Keep your compound bow shooting true with this tuning trifecta
Have you ever shot your compound bow only to find you can’t group your arrows? Don’t worry—you’re not alone. Like vehicles, compound bows require regular maintenance, and most could use a tune-up. If you’ve taken care of the basics, such as matching your arrows to your poundage and draw weight, there are three main culprits if your bow is out of whack: the timing, centre shot and sight-pin settings. Here’s what you need to know to get back in the game.
No matter how skilled you are as an archer, if your timing is off, it’s pretty much impossible to shoot tight groups. Today’s bows are high-tech instruments engineered to deliver arrows with precision, but only if all the working parts are synchronized. That makes timing arguably one of the most critical aspects of tuning a compound bow.
If you have a two-cam bow, it’s important that both cams roll over in sync with each other, and reach full rotation at the same time. Otherwise, your pull at full draw will be uneven and your shot will inevitably fail to hit its target. On a single-cam bow, the cam should rotate to the position the manufacturer intended, usually identified by a timing mark.
With a two-cam bow, you can check if the timing is off by drawing back the bowstring and having a friend observe the rollover between the top and bottom cams. If one cam reaches its draw stop, or “wall,” before the other, then your timing is off and requires some adjustment. You can also bring your compound to a trained technician, who will likely use a bow scale to check the timing.
If your bow’s timing is indeed off, you’ll need a bow press to adjust the cables. Because of the extreme limb tension, however, I recommend for safety’s sake that you ask a technician to do the work. But if you’re confident you can do it safely and correctly, you can adjust the cam positions by adding or subtracting twists to the cables. There are some good online video tutorials to take you through the process.
“Centre shot” refers to how well the arrow, from the nocking point on your bowstring, is aligned with the arrow rest. If the arrow, string and rest are improperly aligned, the arrow will fly to the left or right. While some technicians eyeball it, centre shot is most often set using a special centre-shot tool.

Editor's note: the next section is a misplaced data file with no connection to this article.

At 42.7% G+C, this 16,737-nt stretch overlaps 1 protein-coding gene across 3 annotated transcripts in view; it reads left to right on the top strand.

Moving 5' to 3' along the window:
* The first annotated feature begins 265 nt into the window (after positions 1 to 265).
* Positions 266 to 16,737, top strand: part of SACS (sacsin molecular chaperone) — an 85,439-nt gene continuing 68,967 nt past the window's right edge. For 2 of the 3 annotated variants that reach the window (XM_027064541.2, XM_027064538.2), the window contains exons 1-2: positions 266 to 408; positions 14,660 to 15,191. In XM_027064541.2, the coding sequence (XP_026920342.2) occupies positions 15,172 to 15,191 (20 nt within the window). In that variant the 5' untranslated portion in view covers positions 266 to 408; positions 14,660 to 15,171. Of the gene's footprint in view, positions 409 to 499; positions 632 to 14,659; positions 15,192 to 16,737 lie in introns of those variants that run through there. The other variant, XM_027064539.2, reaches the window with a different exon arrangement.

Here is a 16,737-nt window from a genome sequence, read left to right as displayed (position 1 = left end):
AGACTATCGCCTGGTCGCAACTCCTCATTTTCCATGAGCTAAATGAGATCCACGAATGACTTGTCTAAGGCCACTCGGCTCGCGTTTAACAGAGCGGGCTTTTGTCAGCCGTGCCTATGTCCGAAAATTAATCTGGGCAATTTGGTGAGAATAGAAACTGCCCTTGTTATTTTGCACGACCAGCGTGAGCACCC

To test if your bow’s centre shot is correct, shoot an arrow through paper and examine the tear to determine which direction the arrow is kicking. If the hole and tear created by the shaft and fletching is symmetrical, your arrow flight is good and the centre shot is true. If it’s tearing in a biased direction, however, the centre shot is likely off.
As a rule, the nocking point, or your D loop, should be set 1/8 of an inch above horizontal when the arrow is nocked on the string and settled on the rest. By properly setting the nocking point, then aligning the rest, it places the arrow in the centre of the power stroke when the limbs are drawn and loaded. Essentially, when the string is released, it drives the arrow through to its stopping point and sends it downrange. Only by ensuring precise alignment from the string down the shaft of the arrow and across the rest can proper centre shot be achieved.
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With the timing and centre shot squared away, your final tuning efforts should focus on setting the sight pins. To do this properly, begin at close range. With most adult bows, start at 20 yards, then move farther away to 30, 40, 50 yards and so on. Your shortest distance pin sets the stage for all the others. First adjust for elevation (up and down), then windage (left and right). Once that first pin is dialed in, proceed with the others.
Remember, always chase the arrow with your adjustments. If you’re shooting consistently high and left, for example, you’ll need to move your pin up and to the left until you consistently put your arrows on the button. And only then will you be ready to draw with confidence in an actual hunting scenario.